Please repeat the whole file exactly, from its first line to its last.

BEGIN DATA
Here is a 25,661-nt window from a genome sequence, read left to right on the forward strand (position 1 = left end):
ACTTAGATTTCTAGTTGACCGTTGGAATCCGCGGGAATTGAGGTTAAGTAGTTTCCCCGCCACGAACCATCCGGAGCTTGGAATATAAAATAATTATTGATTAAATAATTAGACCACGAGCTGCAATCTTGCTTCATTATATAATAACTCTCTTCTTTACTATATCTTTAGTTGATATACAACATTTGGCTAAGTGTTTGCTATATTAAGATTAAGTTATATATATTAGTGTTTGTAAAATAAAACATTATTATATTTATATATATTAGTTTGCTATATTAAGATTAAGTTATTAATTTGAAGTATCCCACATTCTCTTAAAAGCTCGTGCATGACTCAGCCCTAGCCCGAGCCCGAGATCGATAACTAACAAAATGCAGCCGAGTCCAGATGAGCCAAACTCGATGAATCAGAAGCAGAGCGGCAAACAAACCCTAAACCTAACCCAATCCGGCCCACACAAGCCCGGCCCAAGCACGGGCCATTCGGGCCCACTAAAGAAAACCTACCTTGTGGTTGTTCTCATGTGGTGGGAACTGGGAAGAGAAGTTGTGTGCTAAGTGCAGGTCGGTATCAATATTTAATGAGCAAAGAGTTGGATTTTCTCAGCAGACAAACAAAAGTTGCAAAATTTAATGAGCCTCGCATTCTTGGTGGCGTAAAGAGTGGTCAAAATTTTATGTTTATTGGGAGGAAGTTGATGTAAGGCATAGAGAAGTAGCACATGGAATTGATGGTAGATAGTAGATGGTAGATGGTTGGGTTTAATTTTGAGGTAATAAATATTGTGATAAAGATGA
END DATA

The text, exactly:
Here is a 25,661-nt window from a genome sequence, read left to right on the forward strand (position 1 = left end):
ACTTAGATTTCTAGTTGACCGTTGGAATCCGCGGGAATTGAGGTTAAGTAGTTTCCCCGCCACGAACCATCCGGAGCTTGGAATATAAAATAATTATTGATTAAATAATTAGACCACGAGCTGCAATCTTGCTTCATTATATAATAACTCTCTTCTTTACTATATCTTTAGTTGATATACAACATTTGGCTAAGTGTTTGCTATATTAAGATTAAGTTATATATATTAGTGTTTGTAAAATAAAACATTATTATATTTATATATATTAGTTTGCTATATTAAGATTAAGTTATTAATTTGAAGTATCCCACATTCTCTTAAAAGCTCGTGCATGACTCAGCCCTAGCCCGAGCCCGAGATCGATAACTAACAAAATGCAGCCGAGTCCAGATGAGCCAAACTCGATGAATCAGAAGCAGAGCGGCAAACAAACCCTAAACCTAACCCAATCCGGCCCACACAAGCCCGGCCCAAGCACGGGCCATTCGGGCCCACTAAAGAAAACCTACCTTGTGGTTGTTCTCATGTGGTGGGAACTGGGAAGAGAAGTTGTGTGCTAAGTGCAGGTCGGTATCAATATTTAATGAGCAAAGAGTTGGATTTTCTCAGCAGACAAACAAAAGTTGCAAAATTTAATGAGCCTCGCATTCTTGGTGGCGTAAAGAGTGGTCAAAATTTTATGTTTATTGGGAGGAAGTTGATGTAAGGCATAGAGAAGTAGCACATGGAATTGATGGTAGATAGTAGATGGTAGATGGTTGGGTTTAATTTTGAGGTAATAAATATTGTGATAAAGATGA